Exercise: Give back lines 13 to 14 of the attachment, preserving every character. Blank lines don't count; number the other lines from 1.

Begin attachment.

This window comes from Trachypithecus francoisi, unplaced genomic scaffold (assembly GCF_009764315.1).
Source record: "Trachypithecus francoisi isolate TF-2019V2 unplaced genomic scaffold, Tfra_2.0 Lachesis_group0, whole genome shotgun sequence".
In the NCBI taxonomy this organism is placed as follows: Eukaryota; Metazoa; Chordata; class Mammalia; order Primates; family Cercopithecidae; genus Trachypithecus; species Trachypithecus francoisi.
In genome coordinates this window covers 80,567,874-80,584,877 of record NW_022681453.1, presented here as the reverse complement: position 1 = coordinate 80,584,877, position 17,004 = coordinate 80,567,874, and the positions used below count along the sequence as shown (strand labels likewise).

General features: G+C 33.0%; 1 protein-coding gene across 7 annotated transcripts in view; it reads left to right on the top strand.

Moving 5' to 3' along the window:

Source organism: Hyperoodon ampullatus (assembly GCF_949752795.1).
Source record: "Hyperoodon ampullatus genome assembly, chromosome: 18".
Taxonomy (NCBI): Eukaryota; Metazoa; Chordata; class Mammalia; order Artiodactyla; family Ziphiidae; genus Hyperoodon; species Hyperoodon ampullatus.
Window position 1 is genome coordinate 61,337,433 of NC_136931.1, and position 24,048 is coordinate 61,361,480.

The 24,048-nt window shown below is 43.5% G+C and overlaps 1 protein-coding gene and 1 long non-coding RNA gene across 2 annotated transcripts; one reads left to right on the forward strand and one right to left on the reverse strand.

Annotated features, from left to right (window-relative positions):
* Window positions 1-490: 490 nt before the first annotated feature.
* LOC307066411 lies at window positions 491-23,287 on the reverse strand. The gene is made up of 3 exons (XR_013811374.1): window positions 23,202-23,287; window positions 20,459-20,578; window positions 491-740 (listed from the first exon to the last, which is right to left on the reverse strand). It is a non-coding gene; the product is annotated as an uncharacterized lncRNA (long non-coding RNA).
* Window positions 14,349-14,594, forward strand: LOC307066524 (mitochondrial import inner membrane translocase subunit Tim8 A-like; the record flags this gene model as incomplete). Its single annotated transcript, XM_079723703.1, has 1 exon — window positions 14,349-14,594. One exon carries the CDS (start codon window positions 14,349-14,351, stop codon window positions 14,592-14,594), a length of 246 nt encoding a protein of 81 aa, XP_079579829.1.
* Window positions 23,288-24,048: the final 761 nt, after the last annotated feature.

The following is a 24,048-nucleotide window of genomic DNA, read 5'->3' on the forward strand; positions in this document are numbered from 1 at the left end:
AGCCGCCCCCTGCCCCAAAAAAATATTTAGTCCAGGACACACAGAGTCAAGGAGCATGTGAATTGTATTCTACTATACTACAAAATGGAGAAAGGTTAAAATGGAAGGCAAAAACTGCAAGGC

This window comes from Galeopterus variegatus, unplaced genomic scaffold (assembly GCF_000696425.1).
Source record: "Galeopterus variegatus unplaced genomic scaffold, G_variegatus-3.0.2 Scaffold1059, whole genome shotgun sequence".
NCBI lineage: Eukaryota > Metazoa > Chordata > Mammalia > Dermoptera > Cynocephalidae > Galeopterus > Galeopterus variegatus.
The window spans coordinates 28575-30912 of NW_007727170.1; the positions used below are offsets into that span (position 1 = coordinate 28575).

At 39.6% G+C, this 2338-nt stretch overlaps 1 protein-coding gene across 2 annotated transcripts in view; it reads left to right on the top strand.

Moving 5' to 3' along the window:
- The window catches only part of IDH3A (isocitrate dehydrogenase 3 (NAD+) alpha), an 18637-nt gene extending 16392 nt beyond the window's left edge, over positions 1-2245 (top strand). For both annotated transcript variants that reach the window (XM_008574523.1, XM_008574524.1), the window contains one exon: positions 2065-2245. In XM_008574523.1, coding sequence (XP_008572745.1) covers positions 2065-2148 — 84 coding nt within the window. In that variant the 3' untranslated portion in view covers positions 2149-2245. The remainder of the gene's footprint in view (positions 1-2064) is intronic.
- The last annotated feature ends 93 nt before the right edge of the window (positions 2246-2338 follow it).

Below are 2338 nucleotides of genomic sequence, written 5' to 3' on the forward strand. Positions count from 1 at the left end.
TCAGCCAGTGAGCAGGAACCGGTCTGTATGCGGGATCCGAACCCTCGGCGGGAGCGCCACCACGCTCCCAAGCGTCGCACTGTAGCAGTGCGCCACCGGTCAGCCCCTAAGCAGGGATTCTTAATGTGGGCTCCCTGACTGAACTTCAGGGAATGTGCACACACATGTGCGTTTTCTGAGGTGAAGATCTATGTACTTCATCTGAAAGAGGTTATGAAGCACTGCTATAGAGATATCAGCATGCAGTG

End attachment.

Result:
* Window positions 1-490: 490 nt before the first annotated feature.
* LOC307066411 lies at window positions 491-23,287 on the reverse strand. The gene is made up of 3 exons (XR_013811374.1): window positions 23,202-23,287; window positions 20,459-20,578; window positions 491-740 (listed from the first exon to the last, which is right to left on the reverse strand). It is a non-coding gene; the product is annotated as an uncharacterized lncRNA (long non-coding RNA).